What is Google JAX? Everything You Need to Know

Google JAX (or Just-In-Time Accelerator for XLA) is an open source framework developed by Google to optimize the performance of Python programs for machine learning, neural networks, scientific computing and other computationally intensive workflows.

Created in 2018, JAX leverages techniques like just-in-time compilation, automatic differentiation and vectorization to accelerate numerical computations often written in Python/NumPy. The key goal is to speed up and scale deep learning, ML training and research workloads leveraging hardware accelerators like GPUs and TPUs.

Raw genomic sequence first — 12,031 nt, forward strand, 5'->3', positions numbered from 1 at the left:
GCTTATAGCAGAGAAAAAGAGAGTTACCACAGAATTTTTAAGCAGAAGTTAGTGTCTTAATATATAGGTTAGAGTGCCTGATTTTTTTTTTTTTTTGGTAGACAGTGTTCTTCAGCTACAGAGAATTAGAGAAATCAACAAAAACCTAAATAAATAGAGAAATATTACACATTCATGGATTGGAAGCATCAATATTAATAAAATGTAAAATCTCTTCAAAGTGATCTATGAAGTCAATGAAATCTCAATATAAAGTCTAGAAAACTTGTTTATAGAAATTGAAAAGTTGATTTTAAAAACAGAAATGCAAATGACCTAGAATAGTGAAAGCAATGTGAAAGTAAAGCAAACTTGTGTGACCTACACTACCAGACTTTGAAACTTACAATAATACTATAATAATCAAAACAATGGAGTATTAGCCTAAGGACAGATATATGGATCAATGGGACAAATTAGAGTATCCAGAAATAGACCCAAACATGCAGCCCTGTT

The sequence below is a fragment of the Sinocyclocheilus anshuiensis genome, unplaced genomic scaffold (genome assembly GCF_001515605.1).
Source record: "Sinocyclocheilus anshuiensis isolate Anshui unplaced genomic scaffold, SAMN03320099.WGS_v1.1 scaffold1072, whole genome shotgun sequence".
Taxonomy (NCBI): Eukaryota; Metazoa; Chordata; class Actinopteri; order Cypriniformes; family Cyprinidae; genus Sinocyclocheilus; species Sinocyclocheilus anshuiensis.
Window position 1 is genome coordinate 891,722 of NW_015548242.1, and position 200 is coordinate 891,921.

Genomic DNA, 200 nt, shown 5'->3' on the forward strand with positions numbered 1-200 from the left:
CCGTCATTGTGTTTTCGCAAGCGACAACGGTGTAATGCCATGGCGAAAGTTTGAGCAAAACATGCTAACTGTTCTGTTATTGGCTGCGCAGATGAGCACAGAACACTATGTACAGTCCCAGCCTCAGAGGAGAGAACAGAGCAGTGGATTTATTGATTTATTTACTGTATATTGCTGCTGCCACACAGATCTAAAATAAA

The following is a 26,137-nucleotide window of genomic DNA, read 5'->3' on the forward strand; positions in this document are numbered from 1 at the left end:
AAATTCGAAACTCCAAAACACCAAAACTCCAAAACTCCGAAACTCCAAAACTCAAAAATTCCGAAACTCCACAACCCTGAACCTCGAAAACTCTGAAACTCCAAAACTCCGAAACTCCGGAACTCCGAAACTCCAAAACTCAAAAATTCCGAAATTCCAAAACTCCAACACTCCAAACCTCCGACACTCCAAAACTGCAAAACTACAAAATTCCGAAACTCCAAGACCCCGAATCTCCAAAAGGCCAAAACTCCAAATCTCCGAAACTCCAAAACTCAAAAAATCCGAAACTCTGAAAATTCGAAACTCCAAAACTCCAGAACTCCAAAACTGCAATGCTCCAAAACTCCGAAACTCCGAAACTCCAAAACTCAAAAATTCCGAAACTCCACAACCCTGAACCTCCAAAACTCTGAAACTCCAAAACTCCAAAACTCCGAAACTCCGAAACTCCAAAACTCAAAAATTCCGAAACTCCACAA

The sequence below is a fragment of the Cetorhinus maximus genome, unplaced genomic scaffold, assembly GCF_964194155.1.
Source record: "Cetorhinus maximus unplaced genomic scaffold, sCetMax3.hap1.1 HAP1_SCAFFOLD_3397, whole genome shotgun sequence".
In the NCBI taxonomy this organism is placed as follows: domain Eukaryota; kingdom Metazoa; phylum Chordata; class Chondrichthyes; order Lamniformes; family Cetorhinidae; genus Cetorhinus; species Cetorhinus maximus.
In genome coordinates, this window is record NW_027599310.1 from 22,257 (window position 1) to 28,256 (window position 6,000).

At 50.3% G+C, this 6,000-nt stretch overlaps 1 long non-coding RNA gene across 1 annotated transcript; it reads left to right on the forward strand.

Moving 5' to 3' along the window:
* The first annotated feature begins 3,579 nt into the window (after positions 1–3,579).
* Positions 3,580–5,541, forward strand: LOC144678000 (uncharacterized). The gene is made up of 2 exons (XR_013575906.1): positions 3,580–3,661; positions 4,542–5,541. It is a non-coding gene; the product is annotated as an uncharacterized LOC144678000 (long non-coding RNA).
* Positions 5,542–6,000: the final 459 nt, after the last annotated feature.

Some of the standout capabilities provided by JAX include:

  • Auto Differentiation – Efficiently compute gradients and high-order derivatives.
  • JIT Compilation – Lazily compile and optimize Python functions.
  • Vectorization – Auto-vectorize computations over arrays.
  • Parallelization – Scaling code across multiple accelerators.

While JAX is still relatively new, it enables impressive performance gains through these composable transformations and integrations with Google‘s XLA compiler. Let‘s explore the technical details behind each one.

Key Features and Benefits of JAX

JAX introduces domain-specific language features to augment regular Python/NumPy code with additional semantics that enable powerful optimizations. These automatic transformations work by adding information to source code, allowing the JAX compiler to generate more efficient native instructions for hardware accelerators.